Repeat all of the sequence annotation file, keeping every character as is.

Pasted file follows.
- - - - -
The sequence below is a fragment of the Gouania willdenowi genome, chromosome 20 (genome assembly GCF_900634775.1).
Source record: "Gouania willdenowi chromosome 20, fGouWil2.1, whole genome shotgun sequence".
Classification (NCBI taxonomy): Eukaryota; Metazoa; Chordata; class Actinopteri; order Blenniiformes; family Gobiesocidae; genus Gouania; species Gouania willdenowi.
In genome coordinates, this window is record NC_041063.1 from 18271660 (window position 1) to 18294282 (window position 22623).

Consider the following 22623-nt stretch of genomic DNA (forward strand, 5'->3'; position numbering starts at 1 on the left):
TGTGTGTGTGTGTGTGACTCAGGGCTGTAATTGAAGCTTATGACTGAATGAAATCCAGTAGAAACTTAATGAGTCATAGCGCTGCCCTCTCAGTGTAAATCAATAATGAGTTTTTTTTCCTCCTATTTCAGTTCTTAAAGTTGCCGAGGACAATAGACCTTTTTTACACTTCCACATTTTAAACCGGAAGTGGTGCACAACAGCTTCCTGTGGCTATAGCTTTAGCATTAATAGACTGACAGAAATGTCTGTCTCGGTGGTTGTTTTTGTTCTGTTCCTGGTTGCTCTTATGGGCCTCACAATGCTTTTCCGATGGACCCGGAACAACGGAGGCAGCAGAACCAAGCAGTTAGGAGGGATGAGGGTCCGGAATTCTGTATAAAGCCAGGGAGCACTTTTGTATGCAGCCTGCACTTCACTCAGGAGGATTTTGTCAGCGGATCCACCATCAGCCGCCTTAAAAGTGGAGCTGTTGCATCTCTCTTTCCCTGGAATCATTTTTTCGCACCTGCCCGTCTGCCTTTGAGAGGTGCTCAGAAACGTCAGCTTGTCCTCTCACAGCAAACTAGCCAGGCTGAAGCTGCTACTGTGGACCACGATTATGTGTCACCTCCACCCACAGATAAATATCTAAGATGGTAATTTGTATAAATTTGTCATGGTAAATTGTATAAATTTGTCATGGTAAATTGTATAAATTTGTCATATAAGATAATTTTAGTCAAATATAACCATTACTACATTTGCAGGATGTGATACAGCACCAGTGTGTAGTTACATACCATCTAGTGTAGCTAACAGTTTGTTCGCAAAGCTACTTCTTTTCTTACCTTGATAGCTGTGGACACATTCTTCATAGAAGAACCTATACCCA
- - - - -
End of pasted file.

The sequence below is a fragment of the Gouania willdenowi genome, chromosome 20 (genome assembly GCF_900634775.1).
Source record: "Gouania willdenowi chromosome 20, fGouWil2.1, whole genome shotgun sequence".
Classification (NCBI taxonomy): Eukaryota; Metazoa; Chordata; class Actinopteri; order Blenniiformes; family Gobiesocidae; genus Gouania; species Gouania willdenowi.
In genome coordinates, this window is record NC_041063.1 from 18271660 (window position 1) to 18294282 (window position 22623).

Consider the following 22623-nt stretch of genomic DNA (forward strand, 5'->3'; position numbering starts at 1 on the left):
TGTGTGTGTGTGTGTGACTCAGGGCTGTAATTGAAGCTTATGACTGAATGAAATCCAGTAGAAACTTAATGAGTCATAGCGCTGCCCTCTCAGTGTAAATCAATAATGAGTTTTTTTTCCTCCTATTTCAGTTCTTAAAGTTGCCGAGGACAATAGACCTTTTTTACACTTCCACATTTTAAACCGGAAGTGGTGCACAACAGCTTCCTGTGGCTATAGCTTTAGCATTAATAGACTGACAGAAATGTCTGTCTCGGTGGTTGTTTTTGTTCTGTTCCTGGTTGCTCTTATGGGCCTCACAATGCTTTTCCGATGGACCCGGAACAACGGAGGCAGCAGAACCAAGCAGTTAGGAGGGATGAGGGTCCGGAATTCTGTATAAAGCCAGGGAGCACTTTTGTATGCAGCCTGCACTTCACTCAGGAGGATTTTGTCAGCGGATCCACCATCAGCCGCCTTAAAAGTGGAGCTGTTGCATCTCTCTTTCCCTGGAATCATTTTTTCGCACCTGCCCGTCTGCCTTTGAGAGGTGCTCAGAAACGTCAGCTTGTCCTCTCACAGCAAACTAGCCAGGCTGAAGCTGCTACTGTGGACCACGATTATGTGTCACCTCCACCCACAGATAAATATCTAAGATGGTAATTTGTATAAATTTGTCATGGTAAATTGTATAAATTTGTCATGGTAAATTGTATAAATTTGTCATATAAGATAATTTTAGTCAAATATAACCATTACTACATTTGCAGGATGTGATACAGCACCAGTGTGTAGTTACATACCATCTAGTGTAGCTAACAGTTTGTTCGCAAAGCTACTTCTTTTCTTACCTTGATAGCTGTGGACACATTCTTCATAGAAGAACCTATACCCA